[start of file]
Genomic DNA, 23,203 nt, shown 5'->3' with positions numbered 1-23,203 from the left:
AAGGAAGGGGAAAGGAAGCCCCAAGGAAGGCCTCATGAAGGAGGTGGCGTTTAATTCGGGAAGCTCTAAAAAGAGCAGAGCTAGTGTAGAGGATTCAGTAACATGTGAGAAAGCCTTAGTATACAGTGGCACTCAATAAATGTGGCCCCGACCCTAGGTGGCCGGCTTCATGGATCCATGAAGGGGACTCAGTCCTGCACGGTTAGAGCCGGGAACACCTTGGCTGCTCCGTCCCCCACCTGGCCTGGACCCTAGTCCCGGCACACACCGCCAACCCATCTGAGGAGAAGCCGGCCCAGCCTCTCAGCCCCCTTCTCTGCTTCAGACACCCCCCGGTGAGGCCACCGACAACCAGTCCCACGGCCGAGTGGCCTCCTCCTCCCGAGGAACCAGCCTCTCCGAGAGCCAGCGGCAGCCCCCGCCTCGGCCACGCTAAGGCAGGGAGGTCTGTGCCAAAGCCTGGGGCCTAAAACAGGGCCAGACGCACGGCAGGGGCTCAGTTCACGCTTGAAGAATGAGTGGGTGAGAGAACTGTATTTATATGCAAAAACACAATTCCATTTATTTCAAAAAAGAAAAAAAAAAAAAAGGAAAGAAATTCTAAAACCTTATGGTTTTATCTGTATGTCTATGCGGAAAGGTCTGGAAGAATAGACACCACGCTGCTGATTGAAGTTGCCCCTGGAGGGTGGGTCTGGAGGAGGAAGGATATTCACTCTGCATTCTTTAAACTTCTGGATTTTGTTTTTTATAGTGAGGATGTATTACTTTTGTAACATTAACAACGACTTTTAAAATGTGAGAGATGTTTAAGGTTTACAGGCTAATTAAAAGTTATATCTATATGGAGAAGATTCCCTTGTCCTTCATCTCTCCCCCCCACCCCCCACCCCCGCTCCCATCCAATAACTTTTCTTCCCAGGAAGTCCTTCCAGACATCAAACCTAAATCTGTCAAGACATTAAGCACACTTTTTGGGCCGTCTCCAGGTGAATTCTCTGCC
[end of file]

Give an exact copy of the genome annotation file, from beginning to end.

Genomic DNA, 23,203 nt, shown 5'->3' with positions numbered 1-23,203 from the left:
AAGGAAGGGGAAAGGAAGCCCCAAGGAAGGCCTCATGAAGGAGGTGGCGTTTAATTCGGGAAGCTCTAAAAAGAGCAGAGCTAGTGTAGAGGATTCAGTAACATGTGAGAAAGCCTTAGTATACAGTGGCACTCAATAAATGTGGCCCCGACCCTAGGTGGCCGGCTTCATGGATCCATGAAGGGGACTCAGTCCTGCACGGTTAGAGCCGGGAACACCTTGGCTGCTCCGTCCCCCACCTGGCCTGGACCCTAGTCCCGGCACACACCGCCAACCCATCTGAGGAGAAGCCGGCCCAGCCTCTCAGCCCCCTTCTCTGCTTCAGACACCCCCCGGTGAGGCCACCGACAACCAGTCCCACGGCCGAGTGGCCTCCTCCTCCCGAGGAACCAGCCTCTCCGAGAGCCAGCGGCAGCCCCCGCCTCGGCCACGCTAAGGCAGGGAGGTCTGTGCCAAAGCCTGGGGCCTAAAACAGGGCCAGACGCACGGCAGGGGCTCAGTTCACGCTTGAAGAATGAGTGGGTGAGAGAACTGTATTTATATGCAAAAACACAATTCCATTTATTTCAAAAAAGAAAAAAAAAAAAAAGGAAAGAAATTCTAAAACCTTATGGTTTTATCTGTATGTCTATGCGGAAAGGTCTGGAAGAATAGACACCACGCTGCTGATTGAAGTTGCCCCTGGAGGGTGGGTCTGGAGGAGGAAGGATATTCACTCTGCATTCTTTAAACTTCTGGATTTTGTTTTTTATAGTGAGGATGTATTACTTTTGTAACATTAACAACGACTTTTAAAATGTGAGAGATGTTTAAGGTTTACAGGCTAATTAAAAGTTATATCTATATGGAGAAGATTCCCTTGTCCTTCATCTCTCCCCCCCACCCCCCACCCCCGCTCCCATCCAATAACTTTTCTTCCCAGGAAGTCCTTCCAGACATCAAACCTAAATCTGTCAAGACATTAAGCACACTTTTTGGGCCGTCTCCAGGTGAATTCTCTGCC